IMR Press / FBS / Volume 2 / Issue 2 / DOI: 10.2741/S90

Frontiers in Bioscience-Scholar (FBS) is published by IMR Press from Volume 13 Issue 1 (2021). Previous articles were published by another publisher on a subscription basis, and they are hosted by IMR Press on as a courtesy and upon agreement with Frontiers in Bioscience.

Clinical biomarkers in brain injury: a lesson from cardiac arrest
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1 Department and School of Anesthesia and Intensive Care, Catania University Hospital, Via S Sofia 78, 95125 Catania, Italy
2 Department of Biochemistry, Medical Chemistry and Molecular Biology, University of Catania, V.le Andrea Doria 6, 95125 Catania, Italy
3 IRCCS Associazione Oasi Maria S.S., Institute for Research on Mental Retardation and Brain Aging, Via Conte Ruggero 73, 94018 Troina (EN), Italy
4 Weil Institute of Critical Care Medicine, 35100 Bob Hope DR, Rancho Mirage, CA, 92270, USA
5 Department of Anaesthesia, Intensive Care, and Emergency, S. Maria degli Angeli Hospital, Via Montereale 24, 33170 Pordenone, Italy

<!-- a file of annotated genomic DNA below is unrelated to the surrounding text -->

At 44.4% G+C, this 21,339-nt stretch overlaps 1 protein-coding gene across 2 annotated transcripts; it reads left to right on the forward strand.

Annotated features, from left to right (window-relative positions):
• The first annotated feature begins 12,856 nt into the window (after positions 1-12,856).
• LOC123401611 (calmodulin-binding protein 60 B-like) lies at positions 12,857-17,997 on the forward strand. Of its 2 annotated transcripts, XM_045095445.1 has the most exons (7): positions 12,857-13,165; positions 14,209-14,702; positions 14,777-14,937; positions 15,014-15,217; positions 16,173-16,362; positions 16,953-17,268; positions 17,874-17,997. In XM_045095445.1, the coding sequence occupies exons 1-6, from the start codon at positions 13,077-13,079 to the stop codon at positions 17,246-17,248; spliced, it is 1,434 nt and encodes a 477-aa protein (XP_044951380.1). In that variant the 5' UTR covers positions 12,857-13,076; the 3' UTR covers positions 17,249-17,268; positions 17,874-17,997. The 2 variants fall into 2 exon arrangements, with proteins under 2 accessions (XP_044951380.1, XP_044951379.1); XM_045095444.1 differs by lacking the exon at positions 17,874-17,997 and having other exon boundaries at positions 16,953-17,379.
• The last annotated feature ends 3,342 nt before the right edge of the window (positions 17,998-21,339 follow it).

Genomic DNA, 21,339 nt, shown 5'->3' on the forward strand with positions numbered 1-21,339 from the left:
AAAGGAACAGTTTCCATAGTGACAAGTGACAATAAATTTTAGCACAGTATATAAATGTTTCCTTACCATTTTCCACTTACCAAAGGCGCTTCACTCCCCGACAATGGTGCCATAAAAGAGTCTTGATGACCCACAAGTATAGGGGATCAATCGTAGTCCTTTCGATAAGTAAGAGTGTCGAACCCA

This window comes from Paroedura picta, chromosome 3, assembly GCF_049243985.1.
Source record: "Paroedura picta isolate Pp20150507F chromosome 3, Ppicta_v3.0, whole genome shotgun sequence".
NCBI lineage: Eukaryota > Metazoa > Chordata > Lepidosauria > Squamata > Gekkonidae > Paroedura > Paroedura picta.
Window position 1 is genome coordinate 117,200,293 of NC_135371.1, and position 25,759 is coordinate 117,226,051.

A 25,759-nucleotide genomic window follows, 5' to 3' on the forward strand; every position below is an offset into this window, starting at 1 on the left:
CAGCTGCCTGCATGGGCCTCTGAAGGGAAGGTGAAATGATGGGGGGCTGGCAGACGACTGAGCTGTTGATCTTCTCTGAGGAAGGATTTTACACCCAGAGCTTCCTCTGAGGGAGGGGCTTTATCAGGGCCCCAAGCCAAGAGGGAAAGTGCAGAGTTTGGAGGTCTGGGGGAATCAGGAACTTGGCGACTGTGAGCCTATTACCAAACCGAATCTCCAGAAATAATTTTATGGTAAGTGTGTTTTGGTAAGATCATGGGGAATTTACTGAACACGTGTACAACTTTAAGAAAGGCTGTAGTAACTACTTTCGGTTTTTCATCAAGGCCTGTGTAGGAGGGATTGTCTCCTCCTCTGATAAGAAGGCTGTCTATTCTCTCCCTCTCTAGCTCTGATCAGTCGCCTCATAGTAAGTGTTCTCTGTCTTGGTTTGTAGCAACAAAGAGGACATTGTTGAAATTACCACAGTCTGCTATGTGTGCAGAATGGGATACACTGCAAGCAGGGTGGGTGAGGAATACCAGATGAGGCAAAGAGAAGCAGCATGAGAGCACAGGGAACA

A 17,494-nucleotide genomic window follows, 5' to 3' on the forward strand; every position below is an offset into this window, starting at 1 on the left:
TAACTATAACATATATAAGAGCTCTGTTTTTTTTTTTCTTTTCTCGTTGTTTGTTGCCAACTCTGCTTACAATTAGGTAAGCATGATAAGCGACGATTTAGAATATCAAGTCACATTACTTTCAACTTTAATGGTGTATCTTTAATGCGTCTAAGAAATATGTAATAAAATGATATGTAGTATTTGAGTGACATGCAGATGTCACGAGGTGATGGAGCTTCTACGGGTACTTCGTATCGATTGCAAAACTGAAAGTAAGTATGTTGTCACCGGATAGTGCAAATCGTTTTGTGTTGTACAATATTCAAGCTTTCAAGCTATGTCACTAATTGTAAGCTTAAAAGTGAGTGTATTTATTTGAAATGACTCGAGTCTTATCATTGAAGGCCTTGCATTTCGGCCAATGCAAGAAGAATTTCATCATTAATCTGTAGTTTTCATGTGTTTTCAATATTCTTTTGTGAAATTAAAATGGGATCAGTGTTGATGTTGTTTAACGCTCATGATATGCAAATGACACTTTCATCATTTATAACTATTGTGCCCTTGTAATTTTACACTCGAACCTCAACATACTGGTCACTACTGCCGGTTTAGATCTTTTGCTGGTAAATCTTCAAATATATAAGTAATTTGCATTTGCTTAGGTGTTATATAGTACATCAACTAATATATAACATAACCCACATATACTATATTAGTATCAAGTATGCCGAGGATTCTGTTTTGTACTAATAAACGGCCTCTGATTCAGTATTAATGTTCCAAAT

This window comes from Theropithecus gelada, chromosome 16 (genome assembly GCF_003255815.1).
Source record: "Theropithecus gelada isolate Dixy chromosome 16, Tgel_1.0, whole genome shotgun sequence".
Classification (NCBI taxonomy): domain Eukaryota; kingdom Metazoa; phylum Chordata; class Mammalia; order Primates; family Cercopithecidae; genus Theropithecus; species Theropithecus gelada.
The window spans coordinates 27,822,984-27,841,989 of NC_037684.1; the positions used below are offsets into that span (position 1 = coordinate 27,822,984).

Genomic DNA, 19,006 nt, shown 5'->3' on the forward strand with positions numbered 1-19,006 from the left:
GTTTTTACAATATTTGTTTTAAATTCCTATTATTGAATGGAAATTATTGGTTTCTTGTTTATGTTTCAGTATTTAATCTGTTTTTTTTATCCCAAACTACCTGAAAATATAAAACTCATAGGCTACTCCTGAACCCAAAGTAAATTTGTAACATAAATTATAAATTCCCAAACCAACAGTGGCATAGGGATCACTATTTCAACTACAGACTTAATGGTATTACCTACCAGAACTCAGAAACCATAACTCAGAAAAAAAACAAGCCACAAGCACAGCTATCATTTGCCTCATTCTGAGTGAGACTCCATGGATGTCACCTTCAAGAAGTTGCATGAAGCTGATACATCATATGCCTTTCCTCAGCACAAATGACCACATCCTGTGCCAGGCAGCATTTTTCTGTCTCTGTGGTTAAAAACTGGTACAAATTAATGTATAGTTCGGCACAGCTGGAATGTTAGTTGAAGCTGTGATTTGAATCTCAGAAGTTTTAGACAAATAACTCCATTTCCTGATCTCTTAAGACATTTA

*Author to whom correspondence should be addressed.

Academic Editor: Giovanni Li Volti

Front. Biosci. (Schol Ed) 2010, 2(2), 623–640;
Published: 1 January 2010
(This article belongs to the Special Issue Biochemical markers in biological fluids)

Cardiac arrest (CA) is the primary cause of death in industrialized countries. Successful resuscitation rate is estimated of about 40%, but a good neurological outcome remains difficult to achieve. The majority of resuscitated victims suffers of a pathophysiological entity termed as "post resuscitation disease". Today's efforts are mainly pointed to the chain of survival, often devoting less attention to post-resuscitation care. Resuscitated patients are often victims of nihilistic therapeutic approach, with clinicians failing to promptly institute strategies that mitigate the ischemia-reperfusion injury to vital organs. Only after 72 hours prognostication can be realistically attempted. Neurological evaluation relies on a combination of clinical, instrumental and laboratoristic parameters, since no one alone holds a specificity of 100%. Biochemical markers, such as neuron specific enolase and S-100b, may contribute to predict prognosis after CA. To the contrary, when used individually the necessary precision remains poorly characterized. Biochemical studies suffer from substantial methodological differences hampering attempts to summarize their findings. We review the information available on biochemical markers of brain damage for neurological prognostication after CA.

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